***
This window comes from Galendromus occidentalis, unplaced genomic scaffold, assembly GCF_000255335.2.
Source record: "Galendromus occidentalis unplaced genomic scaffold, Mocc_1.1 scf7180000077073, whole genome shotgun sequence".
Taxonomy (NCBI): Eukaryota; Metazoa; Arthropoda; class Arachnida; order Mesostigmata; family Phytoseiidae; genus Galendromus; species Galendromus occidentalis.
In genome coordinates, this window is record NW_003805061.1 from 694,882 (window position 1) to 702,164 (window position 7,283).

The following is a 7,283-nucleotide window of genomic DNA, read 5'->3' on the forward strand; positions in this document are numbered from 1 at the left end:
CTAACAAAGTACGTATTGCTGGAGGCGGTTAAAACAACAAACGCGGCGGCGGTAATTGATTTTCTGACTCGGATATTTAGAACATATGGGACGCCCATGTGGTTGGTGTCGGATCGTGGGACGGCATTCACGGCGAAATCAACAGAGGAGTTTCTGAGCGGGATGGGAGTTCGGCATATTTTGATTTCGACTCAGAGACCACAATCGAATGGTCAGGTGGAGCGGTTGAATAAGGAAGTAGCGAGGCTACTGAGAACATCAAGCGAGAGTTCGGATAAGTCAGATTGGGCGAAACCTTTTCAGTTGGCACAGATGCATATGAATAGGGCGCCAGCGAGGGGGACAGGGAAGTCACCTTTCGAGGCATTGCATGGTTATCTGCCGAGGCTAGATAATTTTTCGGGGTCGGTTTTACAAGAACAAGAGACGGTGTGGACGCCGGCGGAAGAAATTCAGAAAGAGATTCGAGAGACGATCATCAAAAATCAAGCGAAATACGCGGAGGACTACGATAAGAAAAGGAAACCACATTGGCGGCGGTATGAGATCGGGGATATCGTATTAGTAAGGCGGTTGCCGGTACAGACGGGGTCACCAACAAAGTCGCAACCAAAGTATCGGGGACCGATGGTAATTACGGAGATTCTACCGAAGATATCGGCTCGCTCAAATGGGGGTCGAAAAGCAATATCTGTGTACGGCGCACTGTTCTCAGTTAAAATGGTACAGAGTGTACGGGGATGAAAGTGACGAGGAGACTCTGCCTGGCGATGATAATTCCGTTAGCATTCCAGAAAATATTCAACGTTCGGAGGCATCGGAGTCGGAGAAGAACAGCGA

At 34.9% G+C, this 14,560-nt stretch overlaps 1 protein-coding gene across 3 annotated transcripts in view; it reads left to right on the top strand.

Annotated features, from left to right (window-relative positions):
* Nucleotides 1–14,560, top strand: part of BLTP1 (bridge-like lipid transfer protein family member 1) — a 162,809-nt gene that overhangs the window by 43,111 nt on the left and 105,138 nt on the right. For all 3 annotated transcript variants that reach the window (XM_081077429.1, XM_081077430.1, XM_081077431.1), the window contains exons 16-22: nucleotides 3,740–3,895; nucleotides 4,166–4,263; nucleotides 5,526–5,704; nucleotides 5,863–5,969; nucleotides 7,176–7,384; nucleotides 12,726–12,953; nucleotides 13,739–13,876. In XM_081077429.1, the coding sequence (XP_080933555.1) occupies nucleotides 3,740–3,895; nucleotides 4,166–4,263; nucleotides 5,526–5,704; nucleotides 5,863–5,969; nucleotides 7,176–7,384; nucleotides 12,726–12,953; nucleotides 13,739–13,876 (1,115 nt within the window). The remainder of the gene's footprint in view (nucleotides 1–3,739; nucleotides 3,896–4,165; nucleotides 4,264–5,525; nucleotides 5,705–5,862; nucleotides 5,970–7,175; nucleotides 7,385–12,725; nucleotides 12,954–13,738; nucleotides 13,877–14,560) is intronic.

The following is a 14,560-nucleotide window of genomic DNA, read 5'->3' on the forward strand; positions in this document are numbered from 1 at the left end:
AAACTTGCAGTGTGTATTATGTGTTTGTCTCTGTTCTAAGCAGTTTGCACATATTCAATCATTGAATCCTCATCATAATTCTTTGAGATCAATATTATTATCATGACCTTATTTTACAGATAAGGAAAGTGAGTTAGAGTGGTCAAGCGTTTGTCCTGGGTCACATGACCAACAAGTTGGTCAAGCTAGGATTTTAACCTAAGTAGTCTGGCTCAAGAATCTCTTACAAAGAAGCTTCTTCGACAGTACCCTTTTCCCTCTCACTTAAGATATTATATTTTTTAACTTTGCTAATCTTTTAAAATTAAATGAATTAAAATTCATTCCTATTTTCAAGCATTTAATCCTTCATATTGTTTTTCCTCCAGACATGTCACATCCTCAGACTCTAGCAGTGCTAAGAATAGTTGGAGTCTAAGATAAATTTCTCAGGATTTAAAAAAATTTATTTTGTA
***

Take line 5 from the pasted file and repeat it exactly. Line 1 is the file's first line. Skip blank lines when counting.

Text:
The following is a 7,283-nucleotide window of genomic DNA, read 5'->3' on the forward strand; positions in this document are numbered from 1 at the left end: